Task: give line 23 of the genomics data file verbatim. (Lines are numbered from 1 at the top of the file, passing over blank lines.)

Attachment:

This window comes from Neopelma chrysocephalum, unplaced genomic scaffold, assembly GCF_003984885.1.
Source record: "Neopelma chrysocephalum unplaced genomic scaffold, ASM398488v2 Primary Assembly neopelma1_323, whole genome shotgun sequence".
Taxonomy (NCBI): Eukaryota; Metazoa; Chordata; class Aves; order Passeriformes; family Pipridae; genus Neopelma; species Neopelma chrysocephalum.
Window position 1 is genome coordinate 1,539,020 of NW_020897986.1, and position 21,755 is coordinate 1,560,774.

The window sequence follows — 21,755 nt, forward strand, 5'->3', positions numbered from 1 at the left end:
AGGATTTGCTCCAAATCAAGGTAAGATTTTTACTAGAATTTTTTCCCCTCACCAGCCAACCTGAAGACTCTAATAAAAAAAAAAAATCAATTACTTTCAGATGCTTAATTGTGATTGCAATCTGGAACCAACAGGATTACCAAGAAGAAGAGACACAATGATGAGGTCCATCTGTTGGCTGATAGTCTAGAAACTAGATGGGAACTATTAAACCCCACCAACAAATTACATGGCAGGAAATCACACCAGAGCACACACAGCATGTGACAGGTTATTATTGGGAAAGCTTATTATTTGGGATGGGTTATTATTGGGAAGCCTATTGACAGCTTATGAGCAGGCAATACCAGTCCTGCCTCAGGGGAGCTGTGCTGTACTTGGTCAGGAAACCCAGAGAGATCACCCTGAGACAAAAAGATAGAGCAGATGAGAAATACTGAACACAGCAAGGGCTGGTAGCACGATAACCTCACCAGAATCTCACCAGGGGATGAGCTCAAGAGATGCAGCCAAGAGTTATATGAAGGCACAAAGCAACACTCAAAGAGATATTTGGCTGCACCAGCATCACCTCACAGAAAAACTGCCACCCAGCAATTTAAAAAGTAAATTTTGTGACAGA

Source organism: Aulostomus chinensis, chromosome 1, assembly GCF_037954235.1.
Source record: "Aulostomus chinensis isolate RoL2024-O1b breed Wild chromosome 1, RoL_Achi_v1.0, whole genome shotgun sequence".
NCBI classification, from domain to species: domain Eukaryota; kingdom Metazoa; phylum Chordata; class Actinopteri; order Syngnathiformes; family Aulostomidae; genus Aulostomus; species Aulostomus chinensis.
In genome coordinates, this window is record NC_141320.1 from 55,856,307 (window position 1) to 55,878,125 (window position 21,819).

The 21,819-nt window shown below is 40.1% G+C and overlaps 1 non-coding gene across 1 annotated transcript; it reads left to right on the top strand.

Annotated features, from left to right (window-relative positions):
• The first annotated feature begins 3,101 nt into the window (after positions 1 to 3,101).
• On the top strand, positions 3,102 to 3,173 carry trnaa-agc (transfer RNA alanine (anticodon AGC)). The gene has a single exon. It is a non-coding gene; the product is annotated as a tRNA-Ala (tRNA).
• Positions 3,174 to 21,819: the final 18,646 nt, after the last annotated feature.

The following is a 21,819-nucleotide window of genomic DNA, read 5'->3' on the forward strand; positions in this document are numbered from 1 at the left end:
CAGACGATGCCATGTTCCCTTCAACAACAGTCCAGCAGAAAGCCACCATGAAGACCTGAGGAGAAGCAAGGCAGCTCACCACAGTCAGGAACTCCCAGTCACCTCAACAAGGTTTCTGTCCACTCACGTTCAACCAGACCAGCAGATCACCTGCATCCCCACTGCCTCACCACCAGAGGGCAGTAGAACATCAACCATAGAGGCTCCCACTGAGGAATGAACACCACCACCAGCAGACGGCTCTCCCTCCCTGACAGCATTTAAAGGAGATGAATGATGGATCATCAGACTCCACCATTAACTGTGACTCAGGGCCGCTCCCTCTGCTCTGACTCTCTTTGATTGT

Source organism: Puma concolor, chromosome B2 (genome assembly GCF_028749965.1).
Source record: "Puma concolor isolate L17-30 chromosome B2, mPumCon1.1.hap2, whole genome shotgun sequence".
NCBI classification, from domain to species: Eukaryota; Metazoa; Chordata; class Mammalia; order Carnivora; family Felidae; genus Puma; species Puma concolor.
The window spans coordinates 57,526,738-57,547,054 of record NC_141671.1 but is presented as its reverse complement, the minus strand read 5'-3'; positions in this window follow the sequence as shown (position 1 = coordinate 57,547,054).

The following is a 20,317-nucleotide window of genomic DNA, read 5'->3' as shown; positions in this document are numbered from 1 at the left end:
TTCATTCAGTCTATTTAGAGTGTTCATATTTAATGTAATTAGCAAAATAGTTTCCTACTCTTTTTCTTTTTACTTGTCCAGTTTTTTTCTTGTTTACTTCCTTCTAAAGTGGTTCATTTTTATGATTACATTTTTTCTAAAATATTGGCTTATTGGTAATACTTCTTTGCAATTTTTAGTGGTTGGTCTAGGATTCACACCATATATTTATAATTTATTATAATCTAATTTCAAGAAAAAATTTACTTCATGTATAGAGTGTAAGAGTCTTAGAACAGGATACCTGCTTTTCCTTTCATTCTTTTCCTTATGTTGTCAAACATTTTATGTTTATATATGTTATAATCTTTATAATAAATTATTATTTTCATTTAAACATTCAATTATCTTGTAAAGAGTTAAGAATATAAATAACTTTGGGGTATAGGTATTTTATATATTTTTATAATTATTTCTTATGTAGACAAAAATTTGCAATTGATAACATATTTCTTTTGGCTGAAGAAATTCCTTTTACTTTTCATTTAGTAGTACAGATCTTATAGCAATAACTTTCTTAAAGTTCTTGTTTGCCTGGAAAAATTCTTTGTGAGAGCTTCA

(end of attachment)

TTCATTCAGTCTATTTAGAGTGTTCATATTTAATGTAATTAGCAAAATAGTTTCCTACTCTTTTTCTTTTTACTTGTCCAGTTTTTTTCTTGTTTACTTCCTTCTAAAGTGGTTCATTTTTATGATTACATTTTTTCTAAAATATTGGCTTATTGGTAATACTTCTTTGCAATTTTTAGTGGTTGGTCTAGGATTCACACCATATATTTATAATTTATTATAATCTAATTTCAAGAAAAAATTTACTTCATGTATAGAGTGTAAGAGTCTTAGAACAGGATACCTGCTTTTCCTTTCATTCTTTTCCTTATGTTGTCAAACATTTTATGTTTATATATGTTATAATCTTTATAATAAATTATTATTTTCATTTAAACATTCAATTATCTTGTAAAGAGTTAAGAATATAAATAACTTTGGGGTATAGGTATTTTATATATTTTTATAATTATTTCTTATGTAGACAAAAATTTGCAATTGATAACATATTTCTTTTGGCTGAAGAAATTCCTTTTACTTTTCATTTAGTAGTACAGATCTTATAGCAATAACTTTCTTAAAGTTCTTGTTTGCCTGGAAAAATTCTTTGTGAGAGCTTCA